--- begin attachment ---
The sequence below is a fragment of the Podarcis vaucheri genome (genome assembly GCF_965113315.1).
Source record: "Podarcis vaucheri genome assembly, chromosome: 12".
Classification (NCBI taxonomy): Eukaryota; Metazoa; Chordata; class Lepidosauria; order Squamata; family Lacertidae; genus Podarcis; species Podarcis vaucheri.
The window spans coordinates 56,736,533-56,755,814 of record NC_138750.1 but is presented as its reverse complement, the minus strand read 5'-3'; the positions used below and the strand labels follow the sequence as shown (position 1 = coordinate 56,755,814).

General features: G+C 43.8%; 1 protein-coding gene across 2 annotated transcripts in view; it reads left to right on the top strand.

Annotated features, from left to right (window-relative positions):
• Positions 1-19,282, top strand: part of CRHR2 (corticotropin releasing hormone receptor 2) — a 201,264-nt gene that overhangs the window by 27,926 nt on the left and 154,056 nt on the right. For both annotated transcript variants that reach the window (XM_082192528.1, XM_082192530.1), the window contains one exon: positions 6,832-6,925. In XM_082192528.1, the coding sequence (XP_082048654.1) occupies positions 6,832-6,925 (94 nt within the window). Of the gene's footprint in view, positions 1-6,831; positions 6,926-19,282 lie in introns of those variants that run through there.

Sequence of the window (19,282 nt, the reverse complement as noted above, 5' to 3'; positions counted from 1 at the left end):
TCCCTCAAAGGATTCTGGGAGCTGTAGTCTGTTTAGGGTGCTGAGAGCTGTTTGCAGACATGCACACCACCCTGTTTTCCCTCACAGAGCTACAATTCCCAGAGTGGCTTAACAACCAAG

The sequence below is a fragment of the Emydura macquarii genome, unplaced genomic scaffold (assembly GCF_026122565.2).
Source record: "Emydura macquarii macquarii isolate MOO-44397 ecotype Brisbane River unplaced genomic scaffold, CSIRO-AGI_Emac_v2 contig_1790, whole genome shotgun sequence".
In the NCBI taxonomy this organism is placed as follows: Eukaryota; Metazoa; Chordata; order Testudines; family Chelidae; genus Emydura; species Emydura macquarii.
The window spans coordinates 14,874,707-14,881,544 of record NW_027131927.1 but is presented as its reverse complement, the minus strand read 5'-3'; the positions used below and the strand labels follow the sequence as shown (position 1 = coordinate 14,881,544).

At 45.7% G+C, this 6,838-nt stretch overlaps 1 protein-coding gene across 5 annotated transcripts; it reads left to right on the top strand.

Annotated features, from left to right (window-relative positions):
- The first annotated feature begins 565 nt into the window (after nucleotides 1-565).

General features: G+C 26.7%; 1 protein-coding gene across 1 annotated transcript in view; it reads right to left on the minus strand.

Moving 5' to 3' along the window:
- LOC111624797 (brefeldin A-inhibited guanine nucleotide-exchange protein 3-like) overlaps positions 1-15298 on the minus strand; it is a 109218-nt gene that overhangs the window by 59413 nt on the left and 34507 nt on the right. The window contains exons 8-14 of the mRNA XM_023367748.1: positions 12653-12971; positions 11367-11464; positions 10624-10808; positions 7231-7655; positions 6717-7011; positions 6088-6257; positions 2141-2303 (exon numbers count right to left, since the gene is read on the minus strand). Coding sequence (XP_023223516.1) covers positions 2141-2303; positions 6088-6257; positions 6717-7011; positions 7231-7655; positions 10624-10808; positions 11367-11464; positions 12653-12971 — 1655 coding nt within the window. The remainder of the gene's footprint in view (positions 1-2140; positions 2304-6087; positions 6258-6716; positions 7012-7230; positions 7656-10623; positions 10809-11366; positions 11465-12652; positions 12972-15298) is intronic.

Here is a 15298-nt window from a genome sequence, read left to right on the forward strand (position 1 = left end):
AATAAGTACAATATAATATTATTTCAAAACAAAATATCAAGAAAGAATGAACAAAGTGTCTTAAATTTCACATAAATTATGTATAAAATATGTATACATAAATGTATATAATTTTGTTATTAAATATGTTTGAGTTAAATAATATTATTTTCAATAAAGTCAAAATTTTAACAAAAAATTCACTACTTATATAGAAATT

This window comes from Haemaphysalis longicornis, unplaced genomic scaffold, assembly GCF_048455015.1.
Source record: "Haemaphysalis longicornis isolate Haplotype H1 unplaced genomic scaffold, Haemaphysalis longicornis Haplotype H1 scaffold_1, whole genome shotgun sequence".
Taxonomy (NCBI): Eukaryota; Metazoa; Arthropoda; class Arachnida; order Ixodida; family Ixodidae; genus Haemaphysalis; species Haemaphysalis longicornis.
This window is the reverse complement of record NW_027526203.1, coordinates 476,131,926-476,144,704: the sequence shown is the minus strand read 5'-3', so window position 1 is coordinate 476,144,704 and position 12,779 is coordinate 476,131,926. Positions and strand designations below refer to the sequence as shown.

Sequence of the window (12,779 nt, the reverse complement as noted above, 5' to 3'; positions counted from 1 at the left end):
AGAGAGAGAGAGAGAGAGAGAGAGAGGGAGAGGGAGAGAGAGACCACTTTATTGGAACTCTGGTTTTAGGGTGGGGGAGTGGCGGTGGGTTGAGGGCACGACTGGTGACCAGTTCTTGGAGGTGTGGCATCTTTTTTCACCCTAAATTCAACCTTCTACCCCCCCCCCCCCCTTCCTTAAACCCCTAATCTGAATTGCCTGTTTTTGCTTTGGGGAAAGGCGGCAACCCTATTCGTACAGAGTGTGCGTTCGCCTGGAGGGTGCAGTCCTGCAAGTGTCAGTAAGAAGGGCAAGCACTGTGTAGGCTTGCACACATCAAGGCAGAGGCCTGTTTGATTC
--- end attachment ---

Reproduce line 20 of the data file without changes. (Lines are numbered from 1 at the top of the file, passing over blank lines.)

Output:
Here is a 15298-nt window from a genome sequence, read left to right on the forward strand (position 1 = left end):